Based on my recent visit to Jesters Dinner Theatre in Longmont, one thing is abundantly clear: Jesters has recommitted itself to being the best darn dinner theatre it can be.
When I last ventured in to this quaint, little theatre on Main Street some years ago, I came away with a very low opinion of the food and only a slightly better one of the performance. My experience this time around was decidedly more positive in every way. Because I still suffer the lingering psychological effects of my last meal at Jesters, I didn’t partake of the pre-show dinner. I am happy to note, however, that the food being served around me looked wellprepared, and the diners seemed to be enjoying the fare.
Like the food, the performance was also much improved. Jesters’ iteration of Stephen Schwartz’s Children of Eden boasts elementary but effective production design, some standout acting and a tangible dedication from everyone both on stage and behind the scenes. The exceptionally large cast of more than 20 actors may not be ready for Broadway, but they are clearly driven to put on the best show they know how.
Speaking of Broadway, let’s posit for the moment that Broadway is the pinnacle of musical theatre on the quality continuum.
If you expect the same level of quality from the woman in the Chewbacca costume on Pearl Street banging on buckets and pie pans as you do from Les Miserables on Broadway, you’re going to have a bad time. The better approach is to match your expectations to your environment.
As much growth as Jesters Dinner Theatre has shown, it remains a small, local, underfunded, community theatre affair. Children of Eden, therefore, is presented with minimal frills, few props and only the most basic of costuming. The acting is by and large amateurish, and the singing evidences more confidence than accomplishment.
This is not to say that there aren’t some high points. Taking top acting honors are Jesters’ owner, Scott Moore and Madeline Hebert. Moore plays the part of God with the requisite gravitas but also manages to inject some sly humor into his portrayal. The truest joy of Children of Eden, though, is Hebert. She shows the widest emotional range and gives by far the most convincing overall performance in the role of Noah’s servant, Yonah.
Jesters Dinner Theatre’s description of Children of Eden claims that the musical is “freely based on” the book of Genesis. When I saw the phrase “freely based on,” I read into it that Children of Eden would be a new take on some very old material. I assumed that rather than simply retelling the tales of Adam and Eve and Noah, the show would tweak things with an ironic or otherwise novel approach. Maybe there would even be dinosaurs or time travel or Cirquestyle acrobatics.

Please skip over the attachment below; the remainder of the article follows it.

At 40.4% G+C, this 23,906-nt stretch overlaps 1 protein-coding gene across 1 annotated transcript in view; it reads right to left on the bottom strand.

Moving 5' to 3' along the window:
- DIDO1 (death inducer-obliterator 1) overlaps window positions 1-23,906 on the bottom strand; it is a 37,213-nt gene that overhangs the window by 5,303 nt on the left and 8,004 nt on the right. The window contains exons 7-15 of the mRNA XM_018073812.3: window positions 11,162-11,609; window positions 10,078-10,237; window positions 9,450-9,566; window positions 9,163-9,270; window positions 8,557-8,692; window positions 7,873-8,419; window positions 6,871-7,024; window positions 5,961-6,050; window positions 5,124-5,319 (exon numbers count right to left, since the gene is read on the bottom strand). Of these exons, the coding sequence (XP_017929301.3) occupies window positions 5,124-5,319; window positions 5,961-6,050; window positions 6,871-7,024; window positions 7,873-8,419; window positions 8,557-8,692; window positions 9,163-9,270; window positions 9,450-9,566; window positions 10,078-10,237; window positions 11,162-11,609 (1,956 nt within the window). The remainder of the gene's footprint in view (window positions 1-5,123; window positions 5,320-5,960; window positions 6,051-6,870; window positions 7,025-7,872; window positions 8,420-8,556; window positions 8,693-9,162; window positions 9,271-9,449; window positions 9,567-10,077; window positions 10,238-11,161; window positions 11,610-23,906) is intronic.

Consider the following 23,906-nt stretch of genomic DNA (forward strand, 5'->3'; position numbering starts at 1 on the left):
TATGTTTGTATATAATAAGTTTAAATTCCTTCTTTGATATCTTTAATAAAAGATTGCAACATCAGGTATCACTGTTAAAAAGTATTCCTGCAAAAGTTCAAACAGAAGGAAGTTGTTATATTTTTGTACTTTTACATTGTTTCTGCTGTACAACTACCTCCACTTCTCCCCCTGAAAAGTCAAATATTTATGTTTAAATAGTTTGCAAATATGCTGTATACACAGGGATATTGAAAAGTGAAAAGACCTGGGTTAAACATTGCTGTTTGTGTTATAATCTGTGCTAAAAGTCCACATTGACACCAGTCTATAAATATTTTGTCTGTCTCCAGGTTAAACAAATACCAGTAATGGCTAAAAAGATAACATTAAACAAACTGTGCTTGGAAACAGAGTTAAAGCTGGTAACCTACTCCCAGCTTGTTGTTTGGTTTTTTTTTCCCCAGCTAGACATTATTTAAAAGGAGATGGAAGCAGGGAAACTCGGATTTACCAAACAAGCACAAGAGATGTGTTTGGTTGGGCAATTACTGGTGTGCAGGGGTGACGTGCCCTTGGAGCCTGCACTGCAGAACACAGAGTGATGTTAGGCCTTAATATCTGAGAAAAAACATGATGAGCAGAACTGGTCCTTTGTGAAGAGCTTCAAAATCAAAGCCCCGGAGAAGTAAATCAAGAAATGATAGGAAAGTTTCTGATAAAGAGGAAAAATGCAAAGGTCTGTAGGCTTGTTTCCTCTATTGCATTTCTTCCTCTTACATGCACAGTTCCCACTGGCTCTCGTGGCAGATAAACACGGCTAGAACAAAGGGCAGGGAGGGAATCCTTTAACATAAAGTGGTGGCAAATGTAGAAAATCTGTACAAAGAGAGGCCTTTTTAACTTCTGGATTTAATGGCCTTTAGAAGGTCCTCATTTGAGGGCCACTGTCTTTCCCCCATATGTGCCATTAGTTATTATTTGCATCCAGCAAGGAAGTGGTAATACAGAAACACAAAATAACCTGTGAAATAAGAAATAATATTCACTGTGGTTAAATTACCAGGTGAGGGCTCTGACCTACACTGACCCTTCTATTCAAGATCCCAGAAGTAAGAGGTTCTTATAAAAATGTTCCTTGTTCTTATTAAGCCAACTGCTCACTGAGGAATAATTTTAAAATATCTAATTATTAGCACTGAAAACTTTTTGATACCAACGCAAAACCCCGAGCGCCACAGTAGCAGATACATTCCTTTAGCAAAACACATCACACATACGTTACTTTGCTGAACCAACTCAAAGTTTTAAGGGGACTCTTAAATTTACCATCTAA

Well, we all know what happens when we assume things. Other than a few marginally clever lyrics — like the bark of the trees being rough but not too rough in the “Golly Gee, Isn’t Eden Awesome?!” song and a couple of typically misogynistic shots at Eve, Children of Eden plays like Old Testament 101. The stories are structured and conveyed like something straight out of Sunday school — up to and including the unequivocal message that life is meaningless unless you procreate. It’s more a recitation of the Bible than any kind of “freely based on” interpretation of it.
So if Judeo-Christian creationism is your thing, whether you’re a devout believer or you’re an atheist who enjoys poking logic holes in it like Swiss cheese, Children of Eden may be the show for you. If you’re in the latter camp, you’ll definitely get a kick out of the way the costumes in the opening scenes make the cast look for all the world like they’re in a cult, a fact completely overlooked and unmentioned even though history shows that most religions start out as cults and only much later obtain a patina of legitimacy.
ON THE BILL: Children of Eden, through July 12, Jesters Dinner Theatre, 224 Main Street, Longmont, www.jesterstheatre.com, $16 and up.